Future of telemedicine is changing, thanks to emerging technologies
With a flood of new technologies swarming into the healthcare industry, the clinical use of connected medical devices, such as step trackers and heart rate monitors, is no longer a novel topic. Telehealth services and products can connect providers with patients while automating clinical workflows, particularly as telehealth weaves in AI and machine learning.
Experiencing clinician shortage while under the pressure of reducing costs, more and more providers have turned to telehealth for solutions. The most common telehealth technologies applied within systems are live videoconferencing between patients and providers, remote patient monitoring and mobile health, where patient health information can be shared via mobile devices.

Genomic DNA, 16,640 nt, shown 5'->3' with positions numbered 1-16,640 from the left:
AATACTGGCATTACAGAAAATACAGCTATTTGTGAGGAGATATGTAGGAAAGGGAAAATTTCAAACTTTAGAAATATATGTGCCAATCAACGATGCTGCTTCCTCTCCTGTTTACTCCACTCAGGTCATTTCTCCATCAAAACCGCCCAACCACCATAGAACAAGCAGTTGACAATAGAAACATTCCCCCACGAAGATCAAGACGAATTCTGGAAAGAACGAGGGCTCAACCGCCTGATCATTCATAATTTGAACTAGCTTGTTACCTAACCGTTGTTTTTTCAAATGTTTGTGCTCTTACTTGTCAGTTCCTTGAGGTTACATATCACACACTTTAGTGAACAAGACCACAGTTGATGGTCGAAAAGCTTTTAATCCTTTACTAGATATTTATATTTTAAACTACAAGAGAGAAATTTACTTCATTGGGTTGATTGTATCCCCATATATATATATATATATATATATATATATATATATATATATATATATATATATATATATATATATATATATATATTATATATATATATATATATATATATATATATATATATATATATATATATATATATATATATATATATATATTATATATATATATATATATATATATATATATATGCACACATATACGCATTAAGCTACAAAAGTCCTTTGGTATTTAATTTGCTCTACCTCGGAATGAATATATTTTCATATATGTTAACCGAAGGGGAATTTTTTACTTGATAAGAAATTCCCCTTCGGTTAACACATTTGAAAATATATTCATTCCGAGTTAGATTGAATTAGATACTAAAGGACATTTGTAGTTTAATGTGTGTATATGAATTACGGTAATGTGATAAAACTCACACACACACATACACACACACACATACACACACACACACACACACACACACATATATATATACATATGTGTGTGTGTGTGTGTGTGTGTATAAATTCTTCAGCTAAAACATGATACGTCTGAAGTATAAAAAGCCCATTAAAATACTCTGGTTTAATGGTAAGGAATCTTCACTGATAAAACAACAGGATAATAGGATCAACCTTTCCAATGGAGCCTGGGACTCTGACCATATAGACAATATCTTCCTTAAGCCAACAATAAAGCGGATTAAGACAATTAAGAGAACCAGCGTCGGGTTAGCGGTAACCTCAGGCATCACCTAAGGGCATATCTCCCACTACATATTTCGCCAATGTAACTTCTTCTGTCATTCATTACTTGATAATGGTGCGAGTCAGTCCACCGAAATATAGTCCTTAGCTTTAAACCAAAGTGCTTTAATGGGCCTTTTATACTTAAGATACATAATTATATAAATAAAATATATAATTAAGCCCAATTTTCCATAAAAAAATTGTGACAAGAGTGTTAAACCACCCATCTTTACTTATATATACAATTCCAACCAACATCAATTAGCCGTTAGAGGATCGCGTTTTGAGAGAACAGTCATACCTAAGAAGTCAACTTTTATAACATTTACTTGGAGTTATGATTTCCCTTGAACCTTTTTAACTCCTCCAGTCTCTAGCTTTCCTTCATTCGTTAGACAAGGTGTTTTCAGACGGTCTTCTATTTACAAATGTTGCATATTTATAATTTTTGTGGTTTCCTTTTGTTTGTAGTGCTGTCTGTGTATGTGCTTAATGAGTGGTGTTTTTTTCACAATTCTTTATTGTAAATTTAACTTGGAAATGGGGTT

Compared to statistics in 2014, when only 13% of providers expected their patients to soon use telemedicine, in 2017 about 75% of respondents either provided or were on their way to provide telehealth services. And more than 50% of those providers actively expanded their telehealth system in 2017, according to Foley's Telemedicine and Digital Health Survey.
Based on the existing protocols and infrastructures, getting patient-generated data into repositories and EHRs is the fundamental step, which still needs collaboration between the government and telecommunication vendors.
In this slide show, learn more about four cool telehealth-related technologies seen at the 2018 Connected Health Conference in Boston.